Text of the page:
During the 1920s, 19th-century pattern-glass manufacturers such as McKee, Heisey, and Fostoria struggled as the real thing from Waterford and Baccarat, among other European manufacturers, became relatively inexpensive and plentiful in the United States. But when the Great Depression hit, Americans once again turned to pattern glass, which we know today as Depression glass, for entertaining and everyday use.
One of the biggest names in Depression glass was Hocking, which became Anchor Hocking in 1937. During the 1930s, Hocking was able to produce 90 pieces of glassware per minute, which meant it could sell a pair of Depression glass tumblers for only a nickel.
Contemporary collectors look for Depression-era Hocking in rare color-pattern combinations, or for limited-run pieces. For example, Hocking’s Cameo pattern was quiet common when it came to dinnerware, but a Cameo sandwich server in green or a covered butter dish in yellow is considered a prize. Similarly, Hocking made a lot of cups and saucers in Mayfair, but finding a footed console bowl in pink is difficult.
Hazel-Atlas was known for a subtle, ring pattern called Moderntone, which was mostly produced in cobalt and amethyst but can also be found in pink. Indiana Glass made bowls, plates, and tumblers in crystal and amber, but rare blue pieces occasionally turn up. Jeannette was known for its iridescent Floragold and translucent Floral patterns, the rarest of which are the footed, Floral compotes in pink or green.
Finally, before it became a part of Corning in 1936, Macbeth-Evans made a lot of Dogwood tableware in pink (“Wild Rose”) and green (“Apple Blossom”). Pink pitchers in the American Sweetheart style are especially sought-after.
Best of the Web (“Hall of Fame”)
National Depression Glass Association
Pattern Glass School
Clubs & Associations
- National Depression Glass Association
- The Michigan Depression Glass Society
- Early American Pattern Glass Society
- National Cambridge Collectors, Inc.
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Recent News: Depression Glass
Source: Google News
New Facts Found for Old items at Appraisal Fair in TuckertonThe SandPaper, July 24th
The saddest part of the day was when he told the crowd that their extensive collections of depression glass weren't worth more than a few dollars per piece. “It used to be given away in soap boxes and at movie theaters, and there is just too much of it...Read more
Gordon, Betty Jo Messer (Charleston)The Chattanoogan, July 23rd
Betty enjoyed life, especially watching westerns and listening to gospel music. She loved to explore new places and travel the back roads. She cherished family and close friends and enjoyed antiquing for Depression glass and finding that special bargain...Read more
Food of the Gods carrot cake answers one's prayersThe Salinas Californian, July 22nd
Joe Truskot, The Salinas Californian 8:40 a.m. PDT July 24, 2014. 942K2119.JPG. Food of the Gods carrot cake is a delicious afternoon snack, here served on a depression glass plate of the Lorain Basket pattern. (Photo: Joe Truskot/The Salinas Californian)...Read more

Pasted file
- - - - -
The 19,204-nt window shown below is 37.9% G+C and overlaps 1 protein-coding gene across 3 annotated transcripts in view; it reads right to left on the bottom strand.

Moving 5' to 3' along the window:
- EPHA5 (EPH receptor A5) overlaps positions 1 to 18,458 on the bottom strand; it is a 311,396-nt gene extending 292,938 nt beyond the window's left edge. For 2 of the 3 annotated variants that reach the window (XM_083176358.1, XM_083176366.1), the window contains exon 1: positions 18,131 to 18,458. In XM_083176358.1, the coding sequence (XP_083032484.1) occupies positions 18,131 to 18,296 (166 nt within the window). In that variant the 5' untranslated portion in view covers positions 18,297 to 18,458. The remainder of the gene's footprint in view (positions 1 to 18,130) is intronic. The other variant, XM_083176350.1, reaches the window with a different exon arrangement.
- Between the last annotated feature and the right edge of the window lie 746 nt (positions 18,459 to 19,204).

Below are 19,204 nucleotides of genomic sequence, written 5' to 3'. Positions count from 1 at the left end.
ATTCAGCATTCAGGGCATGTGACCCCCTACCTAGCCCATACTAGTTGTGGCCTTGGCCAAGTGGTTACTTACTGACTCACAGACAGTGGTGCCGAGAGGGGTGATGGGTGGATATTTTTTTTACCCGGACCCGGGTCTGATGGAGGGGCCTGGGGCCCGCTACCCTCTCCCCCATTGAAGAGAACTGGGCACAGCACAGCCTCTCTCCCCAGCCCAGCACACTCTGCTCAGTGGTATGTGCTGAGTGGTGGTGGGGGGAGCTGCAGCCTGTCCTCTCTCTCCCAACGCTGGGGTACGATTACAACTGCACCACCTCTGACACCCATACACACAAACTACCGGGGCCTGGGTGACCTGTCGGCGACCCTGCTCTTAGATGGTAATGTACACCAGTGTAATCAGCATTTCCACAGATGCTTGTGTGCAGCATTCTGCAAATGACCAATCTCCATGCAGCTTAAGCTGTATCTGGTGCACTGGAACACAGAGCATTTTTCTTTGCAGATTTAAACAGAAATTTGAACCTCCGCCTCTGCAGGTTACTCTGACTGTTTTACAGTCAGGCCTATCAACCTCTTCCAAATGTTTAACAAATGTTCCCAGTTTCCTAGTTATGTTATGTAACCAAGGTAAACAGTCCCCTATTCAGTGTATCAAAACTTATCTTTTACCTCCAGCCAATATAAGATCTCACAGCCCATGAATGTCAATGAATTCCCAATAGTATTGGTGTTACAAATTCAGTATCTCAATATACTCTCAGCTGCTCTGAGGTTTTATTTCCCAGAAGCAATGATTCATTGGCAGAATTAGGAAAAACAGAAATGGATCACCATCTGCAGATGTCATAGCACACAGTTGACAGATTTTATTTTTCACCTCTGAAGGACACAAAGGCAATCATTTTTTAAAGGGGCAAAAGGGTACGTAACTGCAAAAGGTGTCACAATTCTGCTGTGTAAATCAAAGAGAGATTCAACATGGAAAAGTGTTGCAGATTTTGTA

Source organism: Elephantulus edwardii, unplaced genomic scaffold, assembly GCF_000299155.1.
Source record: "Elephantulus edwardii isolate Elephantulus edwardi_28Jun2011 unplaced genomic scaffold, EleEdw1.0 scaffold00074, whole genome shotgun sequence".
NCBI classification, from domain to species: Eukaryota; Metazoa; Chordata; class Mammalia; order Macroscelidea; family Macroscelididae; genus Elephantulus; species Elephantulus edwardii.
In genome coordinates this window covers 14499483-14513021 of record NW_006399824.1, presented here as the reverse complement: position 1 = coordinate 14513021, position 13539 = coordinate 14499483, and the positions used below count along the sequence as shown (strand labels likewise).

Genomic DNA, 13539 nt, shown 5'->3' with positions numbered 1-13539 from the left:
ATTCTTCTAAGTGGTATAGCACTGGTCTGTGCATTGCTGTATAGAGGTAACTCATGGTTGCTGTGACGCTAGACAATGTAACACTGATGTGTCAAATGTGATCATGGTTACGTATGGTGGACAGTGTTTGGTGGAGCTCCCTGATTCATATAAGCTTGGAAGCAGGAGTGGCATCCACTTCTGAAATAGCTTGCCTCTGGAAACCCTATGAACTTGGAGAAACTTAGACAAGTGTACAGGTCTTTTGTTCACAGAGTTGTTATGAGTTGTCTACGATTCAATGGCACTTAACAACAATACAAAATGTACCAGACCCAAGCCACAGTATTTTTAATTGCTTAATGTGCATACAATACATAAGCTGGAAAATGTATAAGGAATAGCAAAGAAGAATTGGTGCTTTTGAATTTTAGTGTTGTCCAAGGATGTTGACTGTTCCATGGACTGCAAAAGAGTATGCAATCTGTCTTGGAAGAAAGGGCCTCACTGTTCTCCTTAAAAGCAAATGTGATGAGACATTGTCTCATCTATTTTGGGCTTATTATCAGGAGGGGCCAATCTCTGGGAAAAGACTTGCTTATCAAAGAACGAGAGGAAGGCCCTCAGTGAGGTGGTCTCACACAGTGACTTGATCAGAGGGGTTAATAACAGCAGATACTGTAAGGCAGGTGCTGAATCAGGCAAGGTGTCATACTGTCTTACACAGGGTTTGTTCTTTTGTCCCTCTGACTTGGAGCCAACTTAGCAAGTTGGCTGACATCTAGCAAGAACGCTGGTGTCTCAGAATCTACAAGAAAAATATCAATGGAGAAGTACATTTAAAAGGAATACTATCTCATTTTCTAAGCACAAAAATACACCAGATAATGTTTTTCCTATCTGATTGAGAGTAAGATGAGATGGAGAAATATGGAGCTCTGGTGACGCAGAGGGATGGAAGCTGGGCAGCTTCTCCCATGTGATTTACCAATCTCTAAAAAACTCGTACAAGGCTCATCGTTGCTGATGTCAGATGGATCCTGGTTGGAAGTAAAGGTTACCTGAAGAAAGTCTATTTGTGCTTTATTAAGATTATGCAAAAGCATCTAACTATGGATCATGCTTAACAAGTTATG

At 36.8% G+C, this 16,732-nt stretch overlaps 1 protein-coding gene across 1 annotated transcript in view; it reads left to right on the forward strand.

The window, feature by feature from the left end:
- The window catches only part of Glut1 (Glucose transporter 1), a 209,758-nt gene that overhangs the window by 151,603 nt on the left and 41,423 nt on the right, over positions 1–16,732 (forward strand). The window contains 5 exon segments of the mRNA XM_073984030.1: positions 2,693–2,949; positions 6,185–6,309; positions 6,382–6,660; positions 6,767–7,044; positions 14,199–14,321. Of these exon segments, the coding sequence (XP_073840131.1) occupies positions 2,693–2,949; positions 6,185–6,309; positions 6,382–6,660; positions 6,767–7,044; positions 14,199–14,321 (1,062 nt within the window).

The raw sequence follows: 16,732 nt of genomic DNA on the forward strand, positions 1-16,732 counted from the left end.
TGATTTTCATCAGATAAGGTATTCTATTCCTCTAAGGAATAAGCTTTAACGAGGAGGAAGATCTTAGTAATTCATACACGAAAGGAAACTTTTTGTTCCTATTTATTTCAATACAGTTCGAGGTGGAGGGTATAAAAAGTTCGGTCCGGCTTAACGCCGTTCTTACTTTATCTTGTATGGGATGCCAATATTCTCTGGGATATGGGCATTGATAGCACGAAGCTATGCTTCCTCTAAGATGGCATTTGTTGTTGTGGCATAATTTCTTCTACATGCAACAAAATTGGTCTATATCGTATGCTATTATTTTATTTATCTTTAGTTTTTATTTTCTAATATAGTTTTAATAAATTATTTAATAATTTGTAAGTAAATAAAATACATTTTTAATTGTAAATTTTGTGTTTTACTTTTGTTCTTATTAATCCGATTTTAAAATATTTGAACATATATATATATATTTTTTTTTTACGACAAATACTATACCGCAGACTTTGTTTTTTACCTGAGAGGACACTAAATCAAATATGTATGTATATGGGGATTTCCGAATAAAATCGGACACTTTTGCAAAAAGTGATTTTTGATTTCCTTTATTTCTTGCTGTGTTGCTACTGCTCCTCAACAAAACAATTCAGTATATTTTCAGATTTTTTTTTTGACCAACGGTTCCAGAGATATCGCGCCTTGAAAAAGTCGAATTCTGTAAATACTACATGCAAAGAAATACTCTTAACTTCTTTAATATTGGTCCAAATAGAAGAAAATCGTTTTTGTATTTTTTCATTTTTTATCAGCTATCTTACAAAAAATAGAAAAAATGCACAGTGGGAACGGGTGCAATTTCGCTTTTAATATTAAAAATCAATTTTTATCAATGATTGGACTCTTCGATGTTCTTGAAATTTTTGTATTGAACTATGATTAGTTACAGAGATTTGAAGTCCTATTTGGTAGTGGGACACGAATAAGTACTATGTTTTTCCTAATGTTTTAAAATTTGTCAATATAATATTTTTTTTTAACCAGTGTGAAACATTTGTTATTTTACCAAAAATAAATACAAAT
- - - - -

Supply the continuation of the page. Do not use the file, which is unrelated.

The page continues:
Donna Erickson: Together they collect sea glass, shells, stones, memoriesTwinCities.com-Pioneer Press, July 18th
That's when Jan and her clan found a piece of yellow glass, possibly from Depression glass tableware. "It is considered extremely rare," she says. What is sea glass and what is the allure? It's discarded glass that was lost at sea -- until some pieces...Read more
'American Pickers' eye Oxford County treasure-holdersLewiston Sun Journal, July 17th
"American Pickers," the popular History Channel show famed for traveling around looking through people's basements, barns and attics for the unusual or amazing, has announced it will make a stop through Oxford County, if the characters and contents are ...Read more
“American Pickers” interested in Cameron CountyBradford Era, July 17th
“The director stated that they are not interested in old farm machinery or depression glass, and will not go to flea markets, antique stores or second-hand shops, but are willing to travel to just about anywhere for a look at a private collection...Read more
“Key Ingredients ” Highlights Local FoodsAlaska Public Radio Network, July 14th
Even the doughty first colonists in Palmer brought along their sets of china, colorful “depression glass” plates and silverware. “This china is Bavarian china, and it was my mother's who got married in 1930. And in those days, they had silverware that...Read more
Putnam County antique glass enthusiasts show off their collectionsCookeville Herald Citizen, July 13th
They are especially interested in depression glass and elegant glass, both of which they will display at their 15th annual Elegant and Glass Show and Sale in Nashville July 19-20. Orlene Carter of Cookeville was a charter member of the society, which...Read more